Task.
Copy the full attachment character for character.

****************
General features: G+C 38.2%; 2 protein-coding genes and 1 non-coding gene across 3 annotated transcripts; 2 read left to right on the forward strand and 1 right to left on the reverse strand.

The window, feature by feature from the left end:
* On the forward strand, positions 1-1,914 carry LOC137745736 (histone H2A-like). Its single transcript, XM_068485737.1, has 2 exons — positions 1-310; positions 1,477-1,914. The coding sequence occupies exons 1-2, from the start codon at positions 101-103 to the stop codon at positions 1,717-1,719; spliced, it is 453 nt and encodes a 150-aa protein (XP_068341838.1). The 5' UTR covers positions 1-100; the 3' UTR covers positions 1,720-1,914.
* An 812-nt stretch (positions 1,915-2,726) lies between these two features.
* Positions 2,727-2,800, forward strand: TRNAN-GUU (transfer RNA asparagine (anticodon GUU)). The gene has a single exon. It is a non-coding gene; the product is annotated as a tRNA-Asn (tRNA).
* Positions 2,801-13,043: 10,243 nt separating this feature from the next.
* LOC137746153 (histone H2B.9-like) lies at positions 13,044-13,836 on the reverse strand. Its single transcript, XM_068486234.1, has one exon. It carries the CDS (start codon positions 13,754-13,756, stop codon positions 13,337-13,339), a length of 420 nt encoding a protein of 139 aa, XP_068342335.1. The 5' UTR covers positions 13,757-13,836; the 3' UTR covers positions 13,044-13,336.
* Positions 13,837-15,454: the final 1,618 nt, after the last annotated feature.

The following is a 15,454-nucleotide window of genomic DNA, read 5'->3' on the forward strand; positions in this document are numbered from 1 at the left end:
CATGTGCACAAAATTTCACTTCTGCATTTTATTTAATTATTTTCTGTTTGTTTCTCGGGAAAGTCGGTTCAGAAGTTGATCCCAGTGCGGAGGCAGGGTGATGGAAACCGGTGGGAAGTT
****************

General features: G+C 38.2%; 2 protein-coding genes and 1 non-coding gene across 3 annotated transcripts; 2 read left to right on the forward strand and 1 right to left on the reverse strand.

The window, feature by feature from the left end:
* On the forward strand, positions 1-1,914 carry LOC137745736 (histone H2A-like). Its single transcript, XM_068485737.1, has 2 exons — positions 1-310; positions 1,477-1,914. The coding sequence occupies exons 1-2, from the start codon at positions 101-103 to the stop codon at positions 1,717-1,719; spliced, it is 453 nt and encodes a 150-aa protein (XP_068341838.1). The 5' UTR covers positions 1-100; the 3' UTR covers positions 1,720-1,914.
* An 812-nt stretch (positions 1,915-2,726) lies between these two features.
* Positions 2,727-2,800, forward strand: TRNAN-GUU (transfer RNA asparagine (anticodon GUU)). The gene has a single exon. It is a non-coding gene; the product is annotated as a tRNA-Asn (tRNA).
* Positions 2,801-13,043: 10,243 nt separating this feature from the next.
* LOC137746153 (histone H2B.9-like) lies at positions 13,044-13,836 on the reverse strand. Its single transcript, XM_068486234.1, has one exon. It carries the CDS (start codon positions 13,754-13,756, stop codon positions 13,337-13,339), a length of 420 nt encoding a protein of 139 aa, XP_068342335.1. The 5' UTR covers positions 13,757-13,836; the 3' UTR covers positions 13,044-13,336.
* Positions 13,837-15,454: the final 1,618 nt, after the last annotated feature.

The following is a 15,454-nucleotide window of genomic DNA, read 5'->3' on the forward strand; positions in this document are numbered from 1 at the left end:
CATGTGCACAAAATTTCACTTCTGCATTTTATTTAATTATTTTCTGTTTGTTTCTCGGGAAAGTCGGTTCAGAAGTTGATCCCAGTGCGGAGGCAGGGTGATGGAAACCGGTGGGAAGTT